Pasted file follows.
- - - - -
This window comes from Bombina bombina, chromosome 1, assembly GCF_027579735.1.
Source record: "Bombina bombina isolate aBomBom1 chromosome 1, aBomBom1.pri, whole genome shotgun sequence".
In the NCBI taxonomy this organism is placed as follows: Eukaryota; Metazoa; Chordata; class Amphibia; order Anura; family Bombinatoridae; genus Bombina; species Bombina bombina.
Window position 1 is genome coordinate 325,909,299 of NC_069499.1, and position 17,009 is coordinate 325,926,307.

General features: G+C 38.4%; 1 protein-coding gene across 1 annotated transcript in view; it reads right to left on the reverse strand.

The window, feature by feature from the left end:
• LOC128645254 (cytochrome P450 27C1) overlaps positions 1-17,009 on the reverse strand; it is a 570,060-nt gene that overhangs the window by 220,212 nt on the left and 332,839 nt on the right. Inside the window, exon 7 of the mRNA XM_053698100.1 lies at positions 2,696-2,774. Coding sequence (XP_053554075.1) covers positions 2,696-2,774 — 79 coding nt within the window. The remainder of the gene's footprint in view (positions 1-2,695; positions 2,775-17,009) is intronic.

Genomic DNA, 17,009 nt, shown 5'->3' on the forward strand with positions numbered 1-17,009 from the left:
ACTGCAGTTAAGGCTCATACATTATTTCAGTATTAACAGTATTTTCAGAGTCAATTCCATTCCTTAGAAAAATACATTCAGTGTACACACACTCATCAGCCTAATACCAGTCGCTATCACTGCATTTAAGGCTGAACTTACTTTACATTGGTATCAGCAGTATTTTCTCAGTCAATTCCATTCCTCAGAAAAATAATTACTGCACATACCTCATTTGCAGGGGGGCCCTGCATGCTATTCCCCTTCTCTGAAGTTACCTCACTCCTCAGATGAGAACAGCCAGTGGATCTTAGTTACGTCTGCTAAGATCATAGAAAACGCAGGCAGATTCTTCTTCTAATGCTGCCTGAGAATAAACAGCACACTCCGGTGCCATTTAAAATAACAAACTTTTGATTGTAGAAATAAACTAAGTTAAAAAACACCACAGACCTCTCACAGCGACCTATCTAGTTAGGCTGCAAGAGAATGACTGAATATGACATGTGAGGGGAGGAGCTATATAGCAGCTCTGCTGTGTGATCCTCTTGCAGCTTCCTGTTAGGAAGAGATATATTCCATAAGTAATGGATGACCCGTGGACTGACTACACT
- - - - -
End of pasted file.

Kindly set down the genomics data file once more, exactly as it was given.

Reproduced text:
This window comes from Bombina bombina, chromosome 1, assembly GCF_027579735.1.
Source record: "Bombina bombina isolate aBomBom1 chromosome 1, aBomBom1.pri, whole genome shotgun sequence".
In the NCBI taxonomy this organism is placed as follows: Eukaryota; Metazoa; Chordata; class Amphibia; order Anura; family Bombinatoridae; genus Bombina; species Bombina bombina.
Window position 1 is genome coordinate 325,909,299 of NC_069499.1, and position 17,009 is coordinate 325,926,307.

General features: G+C 38.4%; 1 protein-coding gene across 1 annotated transcript in view; it reads right to left on the reverse strand.

The window, feature by feature from the left end:
• LOC128645254 (cytochrome P450 27C1) overlaps positions 1-17,009 on the reverse strand; it is a 570,060-nt gene that overhangs the window by 220,212 nt on the left and 332,839 nt on the right. Inside the window, exon 7 of the mRNA XM_053698100.1 lies at positions 2,696-2,774. Coding sequence (XP_053554075.1) covers positions 2,696-2,774 — 79 coding nt within the window. The remainder of the gene's footprint in view (positions 1-2,695; positions 2,775-17,009) is intronic.

Genomic DNA, 17,009 nt, shown 5'->3' on the forward strand with positions numbered 1-17,009 from the left:
ACTGCAGTTAAGGCTCATACATTATTTCAGTATTAACAGTATTTTCAGAGTCAATTCCATTCCTTAGAAAAATACATTCAGTGTACACACACTCATCAGCCTAATACCAGTCGCTATCACTGCATTTAAGGCTGAACTTACTTTACATTGGTATCAGCAGTATTTTCTCAGTCAATTCCATTCCTCAGAAAAATAATTACTGCACATACCTCATTTGCAGGGGGGCCCTGCATGCTATTCCCCTTCTCTGAAGTTACCTCACTCCTCAGATGAGAACAGCCAGTGGATCTTAGTTACGTCTGCTAAGATCATAGAAAACGCAGGCAGATTCTTCTTCTAATGCTGCCTGAGAATAAACAGCACACTCCGGTGCCATTTAAAATAACAAACTTTTGATTGTAGAAATAAACTAAGTTAAAAAACACCACAGACCTCTCACAGCGACCTATCTAGTTAGGCTGCAAGAGAATGACTGAATATGACATGTGAGGGGAGGAGCTATATAGCAGCTCTGCTGTGTGATCCTCTTGCAGCTTCCTGTTAGGAAGAGATATATTCCATAAGTAATGGATGACCCGTGGACTGACTACACT